Godzilla’s function as a hero is one of the great dramatic enigmas in modern fiction. He’s essentially a Neutral Good NPC who tends to favor balance (as in, the exact ratio of crushing giant monsters to the collateral crushing of human cities and towns, a math equation that only he will ever know or understand). He doesn’t seek material gain, recognition, or even justice — he kinda just wants to bash Ghidorah’s heads in and then go sink back into the sea where he’s at peace. Of course, he also destroys lives as well as things: Bambi, people who live in tall buildings, the tall buildings themselves. But, lest we forget, forces of nature do that. Godzilla is the force of nature who just happens, percentage-wise, to save our asses more often than he stomps them.


The way I got attached to Godzilla was similar to the way I first ingested Sgt. Pepper’s Lonely Hearts Club Band, that is, both bonds formed during the childhood discovery years, and thusly formed an aesthetic preference that is impervious to adulthood, gaining perspective,  medical treatment, anything. You like what you liked as a kid when you were learning to like things, and nobody can take that away from you.

Much like, y’know, comic books.

Like so many Asian Americans of a certain age who developed coping mechanisms for the inability to avatarize ourselves into our favorite TV and movie characters due to how we looked, I liked Godzilla for the same reason I like Spider-Man. He could be anybody behind that mask, inside that rubber suit. Could be any damn kind of person, you don’t know.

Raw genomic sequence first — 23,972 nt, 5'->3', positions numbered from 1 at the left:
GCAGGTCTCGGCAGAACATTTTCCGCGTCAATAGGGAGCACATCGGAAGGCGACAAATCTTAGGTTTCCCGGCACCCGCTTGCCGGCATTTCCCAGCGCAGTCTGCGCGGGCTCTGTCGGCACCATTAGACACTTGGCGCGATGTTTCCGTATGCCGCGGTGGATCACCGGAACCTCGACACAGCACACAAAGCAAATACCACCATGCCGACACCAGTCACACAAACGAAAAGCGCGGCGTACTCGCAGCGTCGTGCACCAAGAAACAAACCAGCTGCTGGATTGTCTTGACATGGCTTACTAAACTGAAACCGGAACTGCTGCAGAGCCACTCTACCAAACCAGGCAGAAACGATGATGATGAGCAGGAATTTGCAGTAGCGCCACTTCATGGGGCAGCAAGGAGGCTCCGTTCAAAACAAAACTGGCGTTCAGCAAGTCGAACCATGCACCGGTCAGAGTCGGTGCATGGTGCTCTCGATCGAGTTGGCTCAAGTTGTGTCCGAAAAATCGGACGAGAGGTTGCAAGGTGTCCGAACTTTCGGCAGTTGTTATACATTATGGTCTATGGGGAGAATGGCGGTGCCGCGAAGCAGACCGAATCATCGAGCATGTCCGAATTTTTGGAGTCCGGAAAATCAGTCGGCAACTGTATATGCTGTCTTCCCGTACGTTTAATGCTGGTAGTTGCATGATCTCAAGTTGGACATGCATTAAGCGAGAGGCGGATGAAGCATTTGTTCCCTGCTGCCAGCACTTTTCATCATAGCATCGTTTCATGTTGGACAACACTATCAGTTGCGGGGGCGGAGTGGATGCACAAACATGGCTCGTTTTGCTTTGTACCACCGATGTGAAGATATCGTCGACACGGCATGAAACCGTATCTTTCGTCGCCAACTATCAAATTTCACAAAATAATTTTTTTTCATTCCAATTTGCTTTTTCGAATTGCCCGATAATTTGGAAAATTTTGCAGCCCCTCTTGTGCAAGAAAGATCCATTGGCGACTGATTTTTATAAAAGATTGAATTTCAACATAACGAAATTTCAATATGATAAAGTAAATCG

I liked Godzilla because in that grade-school year I got chicken pox and had to stay at home and focus on not wanting to scratch my own skin off in excess of the normal amount, there was some cable channel playing the original Toho Godzilla movies. All week, all day, all scratch-resisting hour. ALL-GODZILLA WEEK. Unlike Mechagodzilla, I eventually (un-miraculously) recovered.

This fight with Mecha-Godzilla and this other kaiju dude gets really almost too real.


And yes, for those of you who have followed this screed down to this final graph, rigorous Chrome research quickly revealed that GODZILLA vs. ULTRAMAN exists. Not in the real world. Just on the internet.

(And we cannot close without mention of one of the finest movie theme songs of all time, by Akira Ifukube. Open another window and play the classic version and then try re-reading this post, it will probably start to seem much cooler than it actually is.)

Leave a Reply